As impressive feats of small-team engineering, the X-Prize finalists are amazing. But they are nothing like consumer products, just as NASCAR "stock cars" are nothing like consumer products. The X-Prize competitors were given a set of design constraints, which to Progressive's credit did include basic performance and safety criteria, and optimized their designs to meet those criteria. In other words, they built cars that were going to have very high efficiency and a bare minimum of performance.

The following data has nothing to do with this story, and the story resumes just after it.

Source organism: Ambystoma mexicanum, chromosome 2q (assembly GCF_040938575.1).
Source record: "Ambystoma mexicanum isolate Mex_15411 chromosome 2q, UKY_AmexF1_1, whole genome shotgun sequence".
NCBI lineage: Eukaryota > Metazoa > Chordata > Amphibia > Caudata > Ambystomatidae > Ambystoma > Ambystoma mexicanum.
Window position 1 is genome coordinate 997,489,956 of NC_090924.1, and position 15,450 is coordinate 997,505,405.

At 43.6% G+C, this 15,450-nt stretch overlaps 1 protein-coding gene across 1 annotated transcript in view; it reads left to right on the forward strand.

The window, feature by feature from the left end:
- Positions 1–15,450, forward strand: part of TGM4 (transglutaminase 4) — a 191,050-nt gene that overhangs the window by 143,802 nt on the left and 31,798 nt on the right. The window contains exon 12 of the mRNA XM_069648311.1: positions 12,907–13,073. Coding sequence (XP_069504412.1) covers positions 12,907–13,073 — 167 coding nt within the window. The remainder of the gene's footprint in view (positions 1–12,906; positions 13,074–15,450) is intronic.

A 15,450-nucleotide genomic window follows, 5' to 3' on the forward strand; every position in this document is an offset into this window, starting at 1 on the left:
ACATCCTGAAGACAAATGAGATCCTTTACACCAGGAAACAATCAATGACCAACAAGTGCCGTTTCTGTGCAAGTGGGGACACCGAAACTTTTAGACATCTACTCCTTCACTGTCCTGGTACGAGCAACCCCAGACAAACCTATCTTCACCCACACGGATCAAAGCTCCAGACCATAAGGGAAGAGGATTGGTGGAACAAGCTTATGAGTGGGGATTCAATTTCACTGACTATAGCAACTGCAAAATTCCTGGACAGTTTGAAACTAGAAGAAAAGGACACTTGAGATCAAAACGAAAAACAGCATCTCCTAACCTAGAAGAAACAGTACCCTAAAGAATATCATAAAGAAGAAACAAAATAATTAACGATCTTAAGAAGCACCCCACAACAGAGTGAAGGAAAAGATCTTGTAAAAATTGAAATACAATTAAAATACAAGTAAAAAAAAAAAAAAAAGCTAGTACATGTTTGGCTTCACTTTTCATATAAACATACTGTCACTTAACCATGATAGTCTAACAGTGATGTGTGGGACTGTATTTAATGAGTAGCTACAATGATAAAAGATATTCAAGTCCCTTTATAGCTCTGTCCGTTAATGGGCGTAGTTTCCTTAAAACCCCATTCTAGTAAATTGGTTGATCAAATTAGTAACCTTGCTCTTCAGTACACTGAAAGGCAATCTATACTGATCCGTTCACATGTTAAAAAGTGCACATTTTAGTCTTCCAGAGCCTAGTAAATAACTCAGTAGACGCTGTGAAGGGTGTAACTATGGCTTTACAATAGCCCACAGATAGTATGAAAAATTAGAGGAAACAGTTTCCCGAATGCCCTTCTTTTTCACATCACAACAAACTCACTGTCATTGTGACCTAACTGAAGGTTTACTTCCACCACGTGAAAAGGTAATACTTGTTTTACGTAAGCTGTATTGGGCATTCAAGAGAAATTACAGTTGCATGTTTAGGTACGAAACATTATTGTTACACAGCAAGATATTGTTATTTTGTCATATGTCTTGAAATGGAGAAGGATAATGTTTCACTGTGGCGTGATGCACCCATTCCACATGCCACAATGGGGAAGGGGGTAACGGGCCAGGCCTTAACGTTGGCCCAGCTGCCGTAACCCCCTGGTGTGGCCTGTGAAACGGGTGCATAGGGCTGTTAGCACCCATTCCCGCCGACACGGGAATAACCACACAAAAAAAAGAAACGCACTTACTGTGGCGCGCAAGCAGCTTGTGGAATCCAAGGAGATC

If you were to take an X-Prize winner, and try to make a mass market product out of it, that would meet FMVSS standards for a passenger car, 150,000 mile reliabilty, NHTSA's crash standards, would be comfortable and convenient, easy to drive, and affordable to a middle class family, you would not wind up any where close to 100 MPGe.
You would probably wind up with something like a Nissan Leaf or Chevrolet Volt. But without the economies of scale in purchasing, design, and development that a major OEM has, your X-Prize car would cost thousands of dollars more.
The OEMs could have easily competed in the X-Prize competition, if they wanted to. They were too busy making vehicles people would actually consider buying.